29 April 2008

where lies the blame

BLAME FOR THE credit crunch has landed squarely on the big Western
banks, with government and the monetary authorities leading the

This seems a bit rich. Government and central banks were the chief
architects of the current difficulties. And as usual, their reaction
to this crisis is just as wrong-headed as their reaction to the
last crisis.

It's also certain to make the next crisis worse still.

Unfortunately for the US and Britain, the authorities remain too
convinced of their own powers to see the truth of this. There
they sit, Canute-like before a sea of economic reality. They truly
believe they can command the tide.

After all, this was how they responded from 2001-2005, force-feeding
money to the big banks and mortgage lenders at very low rates
of interest.

Thus did Alan Greenspan and Ben Bernanke switch the Tech Stock
Bubble for today's Subprime Crisis. Thus did Gordon Brown here
in London encourage all those "unbroken years of growth" that he
still loves to brag about. To perpetuate the feel-good factor,
Brown continued pumping the UK economy with cheap money while
preaching sanctimoniously about prudence.

And my, how he bragged! During the good times, Britain's unbroken
growth all came down to Gordon's brilliance.

Funny, isn't it, how the downturn is now somebody else's fault?

But in economics, as in life, the hangover reflects the
party. Creating artificial demand is sure to create exactly the
situation we're in today.

So let's spell it out and see if Gordon and Ben can get it, before
they and their wretched textbooks destroy the wealth of cautious
savers and their children once more.

Whenever and wherever you find a surfeit of money, bankers will
face a choice:

#1. Take the money and lend it; or
#2. Refuse the money and lose out.

The problem for banks – as for all financial companies during a
bubble in money – is keeping up with the game. If they don't take
the cheap money on offer, they will under-perform their competitors,
and that will end in a take-over.

Another bank – making bigger profits by taking the cheap money
– will buy out the laggard. That's how cautious banks caught
playing it safe, rather than joining the fun, are dragged to the
party regardless. Their kicking and screaming is drowned out by
the clamor for "total shareholder returns".

So the reason the banks you now see around you all look like
incautious buffoons is that, between 2001 and 2005, the US and
European authorities created conditions in which only the incautious
could prosper. Government killed off the cautious by pouring cheap
money down the throats of the most aggressive banks.

Socialists and central planners just don't understand that you
cannot command an economy onto such an unnatural path without
later paying the price. Cheap money destroys caution and nurtures
speculation. When the world is awash with it, banks must take ever
bigger and bigger risks, or they will wither and die – it's as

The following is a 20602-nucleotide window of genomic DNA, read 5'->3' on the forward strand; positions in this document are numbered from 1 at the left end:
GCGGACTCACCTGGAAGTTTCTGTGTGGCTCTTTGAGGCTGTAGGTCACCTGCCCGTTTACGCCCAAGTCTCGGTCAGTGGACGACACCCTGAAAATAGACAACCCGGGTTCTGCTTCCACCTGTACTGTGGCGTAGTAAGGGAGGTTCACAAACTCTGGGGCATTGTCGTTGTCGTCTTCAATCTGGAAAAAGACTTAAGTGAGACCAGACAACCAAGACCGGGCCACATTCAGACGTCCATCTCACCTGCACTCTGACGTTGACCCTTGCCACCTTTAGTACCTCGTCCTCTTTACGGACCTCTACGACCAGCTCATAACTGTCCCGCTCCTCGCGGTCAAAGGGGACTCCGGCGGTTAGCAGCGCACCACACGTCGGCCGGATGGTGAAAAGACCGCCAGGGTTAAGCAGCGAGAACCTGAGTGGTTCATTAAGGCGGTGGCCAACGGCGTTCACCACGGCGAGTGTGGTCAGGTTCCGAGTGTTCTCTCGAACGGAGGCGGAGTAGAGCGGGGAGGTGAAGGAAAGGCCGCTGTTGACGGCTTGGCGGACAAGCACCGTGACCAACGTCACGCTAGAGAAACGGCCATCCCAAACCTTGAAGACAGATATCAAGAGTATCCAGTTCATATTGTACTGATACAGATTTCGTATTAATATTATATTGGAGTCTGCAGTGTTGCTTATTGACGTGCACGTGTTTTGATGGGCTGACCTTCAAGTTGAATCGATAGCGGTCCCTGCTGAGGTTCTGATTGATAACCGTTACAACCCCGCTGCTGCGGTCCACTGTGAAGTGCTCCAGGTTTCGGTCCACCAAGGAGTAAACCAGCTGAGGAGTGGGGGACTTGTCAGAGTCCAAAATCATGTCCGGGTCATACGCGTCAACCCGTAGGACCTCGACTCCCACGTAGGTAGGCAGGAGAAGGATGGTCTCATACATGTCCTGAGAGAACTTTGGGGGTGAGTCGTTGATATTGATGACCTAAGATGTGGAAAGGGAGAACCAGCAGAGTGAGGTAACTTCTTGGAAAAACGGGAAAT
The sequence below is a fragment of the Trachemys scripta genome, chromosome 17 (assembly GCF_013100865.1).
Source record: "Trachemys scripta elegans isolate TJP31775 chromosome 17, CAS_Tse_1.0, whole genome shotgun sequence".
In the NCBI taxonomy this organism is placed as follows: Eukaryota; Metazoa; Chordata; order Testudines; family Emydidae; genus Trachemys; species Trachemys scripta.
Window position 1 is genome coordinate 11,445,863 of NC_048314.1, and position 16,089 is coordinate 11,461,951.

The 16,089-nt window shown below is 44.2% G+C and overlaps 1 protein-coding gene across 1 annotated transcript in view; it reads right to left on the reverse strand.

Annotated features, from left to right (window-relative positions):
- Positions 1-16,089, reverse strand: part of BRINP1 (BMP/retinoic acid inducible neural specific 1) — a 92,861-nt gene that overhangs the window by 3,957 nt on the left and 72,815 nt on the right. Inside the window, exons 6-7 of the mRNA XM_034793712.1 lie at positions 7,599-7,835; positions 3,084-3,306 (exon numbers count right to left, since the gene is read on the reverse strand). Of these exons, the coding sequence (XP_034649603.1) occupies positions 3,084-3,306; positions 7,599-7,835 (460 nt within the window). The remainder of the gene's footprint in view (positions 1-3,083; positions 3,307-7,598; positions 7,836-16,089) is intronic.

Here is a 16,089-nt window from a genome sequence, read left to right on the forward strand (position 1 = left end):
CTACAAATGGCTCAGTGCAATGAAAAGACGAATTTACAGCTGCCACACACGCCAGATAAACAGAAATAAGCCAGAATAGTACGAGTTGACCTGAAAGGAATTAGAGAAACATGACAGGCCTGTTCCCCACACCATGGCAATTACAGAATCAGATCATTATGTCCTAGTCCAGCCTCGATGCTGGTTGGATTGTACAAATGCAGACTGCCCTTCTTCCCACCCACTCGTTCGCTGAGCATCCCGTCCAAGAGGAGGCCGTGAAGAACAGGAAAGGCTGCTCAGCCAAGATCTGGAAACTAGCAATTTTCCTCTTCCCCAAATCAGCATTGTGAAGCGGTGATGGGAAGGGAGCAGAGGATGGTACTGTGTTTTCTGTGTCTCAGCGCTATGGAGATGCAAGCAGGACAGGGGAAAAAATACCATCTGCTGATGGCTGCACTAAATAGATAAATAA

simple as that.

The irony of the Bear Stearns' rescue seems lost on the media. Yet
it was Bear Stearns that first signaled the start of today's crisis
last June, when its "enhanced leverage" funds went bust. And if
Britain's new banking bail-out works this time (and let's hope it
doesn't) then no British bank will fail either.

The message will then echo round the City of London – as on Wall
Street – that you simply must take all the cheap money on offer
and punt it straight out to consumers and business.

By 2012 if not before, we could find the Bank of England effectively
bankrupt, sitting on a pile of "quality" mortgages as collateral
as house prices tumble from even higher peaks than last summer's top.

And the big investment banks? They will be pitching for a fresh
rescue from their next over-priced speculation.

Wind-swept farmland? Ocean-floor mining? High-orbit solar
panels...? Who knows what fresh nonsense the banks will be forced
to finance in the government's scramble for un-ending growth. Who
can guess at how much the banks – and then us - will lose as a
result. Such a slow-motion disaster, however, is baked in the crust
when those in power subvert the economy to their own over-inflated

Witness Argentina, Turkey and Zimbabwe already this decade. Now
thanks to Gordon Brown's self-belief in his personal, hands-on
management of the economy, the UK is thoroughly addicted to monetary

The United States, of course, is strung out on Ben Bernanke's junk,
first peddled by Alan Greenspan when Bill Clinton's White House
proclaimed "It's the economy, stupid!" As in the UK, breaking this
habit will hurt; the banks themselves warn of outright depression
if taxpayers don't front up today.

But cold turkey, according to Keith Richards at least, is just
five days of climbing the walls. (And the Stones' guitarist should
know!) Whereas, if we stick with our habit, then it could soon be
our turn to queue in the streets bearing armfuls of cash, fighting
over the last loaf of bread in the shop.

The great private antidote to the Browns and Bernankes of this
world remains gold. Those people owning it over the last couple of
years now stand unaffected by the losses sweeping through financial

Yes, it's come a little off the boil since mid-March, but the
fundamentals remain stacked in gold's favor.

** Flat-to-falling production worldwide;
** Money creation still running amok;
** Growing investment demand from a very low base (particularly
in the Far East);
** Rising inflation in your cost of living;
** Control-freaks running government; yes-men in charge of
monetary policy.

It's always painful, of course, to buy something at twice the price
it was just two and a half years ago. But markets – like gold
mines – don't easily give up their riches.

What's hardest to do can often prove the best course.

This current lull in the gold price might just be your best chance.

Adrian Ash
Research, BullionVault

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